De L’Isle’s Fine Map of Southern Africa
Striking example of De L'Isle's impressive map of South Africa and Madagascar, showing De L’Isle’s characteristic precision and attention to detail. This edition was re-issued by Philippe Buache, De L’Isle’s son-in-law.
Stretching from Congo in the north to what is now South Africa in the south, the map also includes Madagascar. The map is full of information about geographic features, especially lakes and rivers, natural resources, and indigenous peoples. Political boundaries are sketched, as are settled areas.
The map is based on De L’Isle’s revised map of the continent of Africa, published in 1700. He shortened the width of the Mediterranean and northern Africa by twenty degrees as compared to Ptolemaic versions. In addition to his map of the entire continent, De L’Isle followed with three regional African maps: Northeast Africa, West Africa, and South Africa, which is this map, published initially in 1708.
Relevant to this map, De L’Isle reviewed existing evidence for features in the interior of Africa. He removed the lake system and Mountains of the Moon that stretched from southern Africa north; these were the traditional source of the Nile as described by Ptolemy. He retained a large lake in the region, however, here without name but “according to the report of the Africans.”
Unlike on the southern part of the continent map, this map contains a large mountain range stretching from southwest to northeast. The note running along the range says, “Mountains of Lupata, called the ‘Backbone of the World’ by the Cafres [local people]”. This feature, and many of De L’Isle’s other details of African cartography, were repeated on later maps throughout the eighteenth century.
Guillaume De L'Isle (1675-1726) is probably the greatest figure in French cartography. Having learned geography from his father Claude, by the age of eight or nine he could draw maps to demonstrate ancient history. He studied mathematics and astronomy under Cassini, from whom he received a superb grounding in scientific cartography—the hallmark of his work. His first atlas was published in ca. 1700. In 1702 he was elected a member of the Academie Royale des Sciences and in 1718 he became Premier Geographe du Roi.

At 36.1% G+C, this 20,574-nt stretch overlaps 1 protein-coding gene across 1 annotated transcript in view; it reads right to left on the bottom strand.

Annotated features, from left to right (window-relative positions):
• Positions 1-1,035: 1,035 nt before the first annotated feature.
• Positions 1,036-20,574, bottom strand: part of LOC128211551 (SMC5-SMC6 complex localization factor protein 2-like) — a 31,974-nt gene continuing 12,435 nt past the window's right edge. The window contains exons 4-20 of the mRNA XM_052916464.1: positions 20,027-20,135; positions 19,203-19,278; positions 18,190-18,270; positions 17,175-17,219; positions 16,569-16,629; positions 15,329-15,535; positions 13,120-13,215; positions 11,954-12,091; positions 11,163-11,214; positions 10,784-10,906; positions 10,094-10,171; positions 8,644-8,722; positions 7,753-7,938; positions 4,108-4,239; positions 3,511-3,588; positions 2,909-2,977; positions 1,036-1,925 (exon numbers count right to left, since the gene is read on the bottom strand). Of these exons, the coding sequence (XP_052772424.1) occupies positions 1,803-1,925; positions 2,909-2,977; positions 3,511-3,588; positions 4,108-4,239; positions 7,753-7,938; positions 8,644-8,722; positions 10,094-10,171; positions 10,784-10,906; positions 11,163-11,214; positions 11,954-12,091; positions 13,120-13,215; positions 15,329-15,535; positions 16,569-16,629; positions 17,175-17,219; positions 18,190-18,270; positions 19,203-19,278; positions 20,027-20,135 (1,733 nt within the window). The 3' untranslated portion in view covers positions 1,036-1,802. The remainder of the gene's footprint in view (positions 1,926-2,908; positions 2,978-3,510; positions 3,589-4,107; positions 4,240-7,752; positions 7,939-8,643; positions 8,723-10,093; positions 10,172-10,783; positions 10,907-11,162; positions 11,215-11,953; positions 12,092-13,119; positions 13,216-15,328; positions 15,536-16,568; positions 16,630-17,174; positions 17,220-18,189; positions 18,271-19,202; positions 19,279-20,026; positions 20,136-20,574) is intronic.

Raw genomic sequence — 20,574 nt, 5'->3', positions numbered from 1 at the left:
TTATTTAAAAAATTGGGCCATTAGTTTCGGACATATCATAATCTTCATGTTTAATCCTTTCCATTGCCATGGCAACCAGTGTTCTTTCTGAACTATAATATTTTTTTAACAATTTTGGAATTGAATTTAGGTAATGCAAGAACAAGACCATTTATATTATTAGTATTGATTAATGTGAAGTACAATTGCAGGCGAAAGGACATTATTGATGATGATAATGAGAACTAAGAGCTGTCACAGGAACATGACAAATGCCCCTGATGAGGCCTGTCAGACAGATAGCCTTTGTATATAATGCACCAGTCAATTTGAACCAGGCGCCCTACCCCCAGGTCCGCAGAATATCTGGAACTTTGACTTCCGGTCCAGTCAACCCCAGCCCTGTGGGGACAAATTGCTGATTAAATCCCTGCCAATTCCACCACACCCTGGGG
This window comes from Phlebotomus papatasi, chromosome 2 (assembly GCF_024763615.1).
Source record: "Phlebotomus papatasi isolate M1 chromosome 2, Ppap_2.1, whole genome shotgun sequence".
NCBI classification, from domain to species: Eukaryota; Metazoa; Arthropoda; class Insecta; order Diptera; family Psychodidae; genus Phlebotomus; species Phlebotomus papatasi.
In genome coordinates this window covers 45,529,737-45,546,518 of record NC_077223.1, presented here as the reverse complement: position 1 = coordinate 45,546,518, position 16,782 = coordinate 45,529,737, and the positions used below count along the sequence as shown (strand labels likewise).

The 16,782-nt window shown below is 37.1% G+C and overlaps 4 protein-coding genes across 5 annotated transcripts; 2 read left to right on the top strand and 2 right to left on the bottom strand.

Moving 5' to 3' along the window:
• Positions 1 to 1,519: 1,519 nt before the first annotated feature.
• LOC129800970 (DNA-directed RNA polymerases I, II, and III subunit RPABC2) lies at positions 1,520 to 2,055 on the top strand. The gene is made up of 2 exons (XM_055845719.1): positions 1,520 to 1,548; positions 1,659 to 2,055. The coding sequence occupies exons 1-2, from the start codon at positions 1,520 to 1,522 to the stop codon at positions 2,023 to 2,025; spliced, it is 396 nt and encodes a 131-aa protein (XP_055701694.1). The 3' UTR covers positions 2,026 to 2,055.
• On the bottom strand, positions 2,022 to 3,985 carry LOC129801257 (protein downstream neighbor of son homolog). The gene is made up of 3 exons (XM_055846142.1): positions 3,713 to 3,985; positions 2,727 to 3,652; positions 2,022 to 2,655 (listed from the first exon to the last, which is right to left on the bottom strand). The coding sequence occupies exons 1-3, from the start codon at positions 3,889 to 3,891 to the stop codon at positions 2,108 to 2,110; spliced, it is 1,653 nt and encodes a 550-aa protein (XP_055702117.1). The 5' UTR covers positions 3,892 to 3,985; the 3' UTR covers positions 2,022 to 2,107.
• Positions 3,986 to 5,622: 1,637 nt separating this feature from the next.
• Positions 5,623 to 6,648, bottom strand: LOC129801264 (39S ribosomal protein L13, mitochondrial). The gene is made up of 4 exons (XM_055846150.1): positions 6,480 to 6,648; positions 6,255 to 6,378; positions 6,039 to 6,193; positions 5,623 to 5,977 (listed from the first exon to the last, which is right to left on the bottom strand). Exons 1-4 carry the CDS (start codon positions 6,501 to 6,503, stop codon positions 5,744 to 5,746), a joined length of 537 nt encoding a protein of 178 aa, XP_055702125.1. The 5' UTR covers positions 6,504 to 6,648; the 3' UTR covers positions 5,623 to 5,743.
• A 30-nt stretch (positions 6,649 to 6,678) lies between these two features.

De L'Isle's work was important as marking a transition from the maps of the Dutch school, which were highly decorative and artistically-orientated, to a more scientific approach. He reduced the importance given to the decorative elements in maps, and emphasized the scientific base on which they were constructed. His maps of the newly explored parts of the world reflect the most up-to-date information available and did not contain fanciful detail in the absence of solid information. It can be fairly said that he was truly the father of the modern school of cartography at the commercial level.
De L’Isle also played a prominent part in the recalculation of latitude and longitude, based on the most recent celestial observations. His major contribution was in collating and incorporating this latitudinal and longitudinal information in his maps, setting a new standard of accuracy, quickly followed by many of his contemporaries. Guillaume De L’Isle’s work was widely copied by other mapmakers of the period, including Chatelain, Covens & Mortier, and Albrizzi.
Philippe Buache (1700-1773) was one of the most famous French geographers of the eighteenth century. Buache was married to the daughter of the eminent Guillaume Delisle and worked with his father-in-law, carrying on the business after Guillaume died. Buache gained the title geographe du roi in 1729 and was elected to the Academie des Sciences in the same year. Buache was a pioneering theoretical geographer, especially as regards contour lines and watersheds. He is best known for his works such as Considérations géographiques et physiques sur les découvertes nouvelles dans la grande mer (Paris, 1754).